Updated: Jan 30, 2021
The Prime Minister's take on the importance of Supply Chain Management for an Atma-Nirbhar Bharat! (Self-Reliant India)
Prime Minister Narendra Modi on Tuesday , 12th May , 2020 , in his third address to the nation since the lockdown, pitched for an “Atma-Nirbhar Bharat” – a self-reliant India and considered strengthening the supply chain of the country as a huge contributing factor.
“The Corona crisis has explained to us the importance of Local manufacturing , Local market and Local supply chain. In times of crisis, this Local (market) has fulfilled our demand, this Local has saved us. Local is not just the need, it is our responsibility also. Time has taught us that we must make the Local as a mantra of our life,”
Speaking on the same, the Prime Minister mentioned Economy (an economy that brings Quantum Jump rather than Incremental change), Infrastructure (an infrastructure that became the identity of modern India), Our System, (a system that is driven by technology which can fulfill the dreams of the 21st century; a system not based on the policy of the past century) and Our Demography (Our Vibrant Demography is our strength in the world’s largest democracy, our source of energy for self-reliant India) as the other contributing factors in the journey towards making a self-reliant India.
He also said, “Self-reliance is possible only through inner strength and self-belief. Self-reliance also prepares the country for a tough competition in the global supply chain. And today, it is the need of the hour that India should play a big role in the global supply chain.”
The economic package of INR 20 Lakhs Crores announced by the PM has been made keeping in mind the role India should play in the global supply chain and ensure an increase in efficiency and quality of all the sectors.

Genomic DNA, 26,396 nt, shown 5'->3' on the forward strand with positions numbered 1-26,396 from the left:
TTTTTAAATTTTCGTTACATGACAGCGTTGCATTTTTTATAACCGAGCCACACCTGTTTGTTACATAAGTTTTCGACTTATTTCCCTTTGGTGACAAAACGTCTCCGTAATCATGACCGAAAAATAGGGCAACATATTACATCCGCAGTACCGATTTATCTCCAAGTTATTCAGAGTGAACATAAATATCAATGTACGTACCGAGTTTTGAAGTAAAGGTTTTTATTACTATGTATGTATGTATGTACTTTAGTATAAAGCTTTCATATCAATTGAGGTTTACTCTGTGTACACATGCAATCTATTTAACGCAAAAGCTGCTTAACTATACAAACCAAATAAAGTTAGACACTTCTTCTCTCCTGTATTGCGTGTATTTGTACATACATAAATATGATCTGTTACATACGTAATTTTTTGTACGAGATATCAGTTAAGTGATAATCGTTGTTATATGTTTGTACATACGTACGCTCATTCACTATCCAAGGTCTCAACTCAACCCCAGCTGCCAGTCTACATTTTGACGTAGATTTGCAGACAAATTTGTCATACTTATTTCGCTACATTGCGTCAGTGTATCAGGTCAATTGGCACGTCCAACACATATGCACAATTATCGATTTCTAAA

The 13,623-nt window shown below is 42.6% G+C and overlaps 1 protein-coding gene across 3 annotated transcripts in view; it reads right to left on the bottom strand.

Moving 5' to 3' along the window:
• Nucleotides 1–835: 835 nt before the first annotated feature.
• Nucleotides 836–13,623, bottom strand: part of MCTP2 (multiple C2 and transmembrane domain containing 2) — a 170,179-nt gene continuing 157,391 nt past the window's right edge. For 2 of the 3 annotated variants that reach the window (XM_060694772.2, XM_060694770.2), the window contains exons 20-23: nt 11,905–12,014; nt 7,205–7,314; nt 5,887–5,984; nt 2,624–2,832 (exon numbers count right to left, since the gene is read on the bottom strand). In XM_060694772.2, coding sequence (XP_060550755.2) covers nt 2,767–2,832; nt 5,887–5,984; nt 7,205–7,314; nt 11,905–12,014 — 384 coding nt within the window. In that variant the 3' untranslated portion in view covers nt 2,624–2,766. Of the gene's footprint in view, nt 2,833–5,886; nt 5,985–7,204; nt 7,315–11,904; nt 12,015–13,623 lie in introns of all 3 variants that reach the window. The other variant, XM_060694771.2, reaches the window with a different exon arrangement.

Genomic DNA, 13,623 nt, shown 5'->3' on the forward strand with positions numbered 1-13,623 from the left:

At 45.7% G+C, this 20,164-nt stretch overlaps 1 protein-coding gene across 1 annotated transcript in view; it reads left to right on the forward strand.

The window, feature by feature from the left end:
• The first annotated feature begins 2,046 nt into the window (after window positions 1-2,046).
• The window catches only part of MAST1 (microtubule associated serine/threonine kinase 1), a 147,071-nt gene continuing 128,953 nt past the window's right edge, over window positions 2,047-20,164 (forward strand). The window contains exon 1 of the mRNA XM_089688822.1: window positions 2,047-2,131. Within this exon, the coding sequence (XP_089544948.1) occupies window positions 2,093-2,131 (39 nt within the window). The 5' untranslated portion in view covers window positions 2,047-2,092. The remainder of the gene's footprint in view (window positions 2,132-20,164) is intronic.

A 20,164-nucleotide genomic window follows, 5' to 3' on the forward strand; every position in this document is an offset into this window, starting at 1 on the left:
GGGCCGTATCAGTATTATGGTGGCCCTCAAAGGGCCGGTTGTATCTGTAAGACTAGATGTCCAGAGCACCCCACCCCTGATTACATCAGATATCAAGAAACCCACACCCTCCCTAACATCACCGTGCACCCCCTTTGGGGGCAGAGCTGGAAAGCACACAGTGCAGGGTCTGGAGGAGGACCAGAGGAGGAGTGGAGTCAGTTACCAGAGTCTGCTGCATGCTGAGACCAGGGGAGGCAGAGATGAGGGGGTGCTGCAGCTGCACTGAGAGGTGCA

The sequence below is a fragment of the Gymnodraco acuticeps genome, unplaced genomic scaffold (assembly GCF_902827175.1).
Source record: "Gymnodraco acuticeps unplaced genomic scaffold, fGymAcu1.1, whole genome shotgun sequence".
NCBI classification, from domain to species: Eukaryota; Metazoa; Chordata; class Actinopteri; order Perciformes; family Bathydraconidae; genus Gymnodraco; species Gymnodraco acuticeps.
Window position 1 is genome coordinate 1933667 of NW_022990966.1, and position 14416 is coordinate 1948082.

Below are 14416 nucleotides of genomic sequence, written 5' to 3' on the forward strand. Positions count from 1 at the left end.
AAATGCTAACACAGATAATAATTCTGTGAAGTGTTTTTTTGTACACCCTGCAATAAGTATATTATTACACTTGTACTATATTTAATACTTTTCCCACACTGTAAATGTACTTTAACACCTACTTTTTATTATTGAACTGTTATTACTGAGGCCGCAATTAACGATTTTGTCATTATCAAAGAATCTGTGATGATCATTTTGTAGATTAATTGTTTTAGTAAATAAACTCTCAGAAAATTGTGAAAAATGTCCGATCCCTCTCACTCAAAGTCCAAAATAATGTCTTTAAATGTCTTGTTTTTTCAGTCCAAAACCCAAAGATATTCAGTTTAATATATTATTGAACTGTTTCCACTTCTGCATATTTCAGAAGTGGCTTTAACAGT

After COVID-19, India can be at centre of Global Supply Chains: PM Modi
(COVID-19) : Suggesting that the post-coronavirus world will demand new business models, Prime Minister Narendra Modi envisioned that Adaptability, Efficiency, Inclusivity, Opportunity, and Universalism would be vowels of the new grammar of business and work culture.
Amid the global disruption caused by COVID-19, Modi said that “today, the world is in pursuit of new business models” and that India could play a leading role in what is to come next, and can also become the nerve centre of global supply chains. “India, a youthful nation known for its innovative zeal can take the lead in providing a new work culture,”
“India, with the right blend of the physical and the virtual, can emerge as the global nerve centre of complex modern multinational supply chains in the post COVID-19 world. Let us rise to that occasion and seize this opportunity,” he added.
Reaching out to professionals through a post on professional networking site LinkedIn, the Prime Minister said India should “rather than playing catch up” be “ahead of the curve in the post-COVID world”. He said India should think about “how our people, our skills sets, our core capabilities can be used in doing so”.
He said that “the next big ideas from India should find global relevance and application” and that these ideas should “have the ability to drive a positive change not merely for India but for the entire humankind”.
COVID-19 does not see race, religion, color, caste, creed, language or border before striking. Our response and conduct thereafter should attach primacy to unity and brotherhood. We are in this together. Unlike previous moments in history, when countries or societies faced off against each other, today we are together facing a common challenge. The future will be about togetherness and resilience.
On possible “vowels of the new normal” of the post- COVID world, PM Modi explained that it is the “need of the hour” to think of “business and lifestyle models that are easily adaptable” and mentioned “digital payments is a prime example of adaptability”. He encouraged shop owners to “invest in digital tools that keep commerce connected, especially in times of crisis”. Businesses should have “models that attach primacy to care for the poor, the most vulnerable as well as our planet”.
“There is a significant future in developing technologies and practices that reduce our impact on the planet.”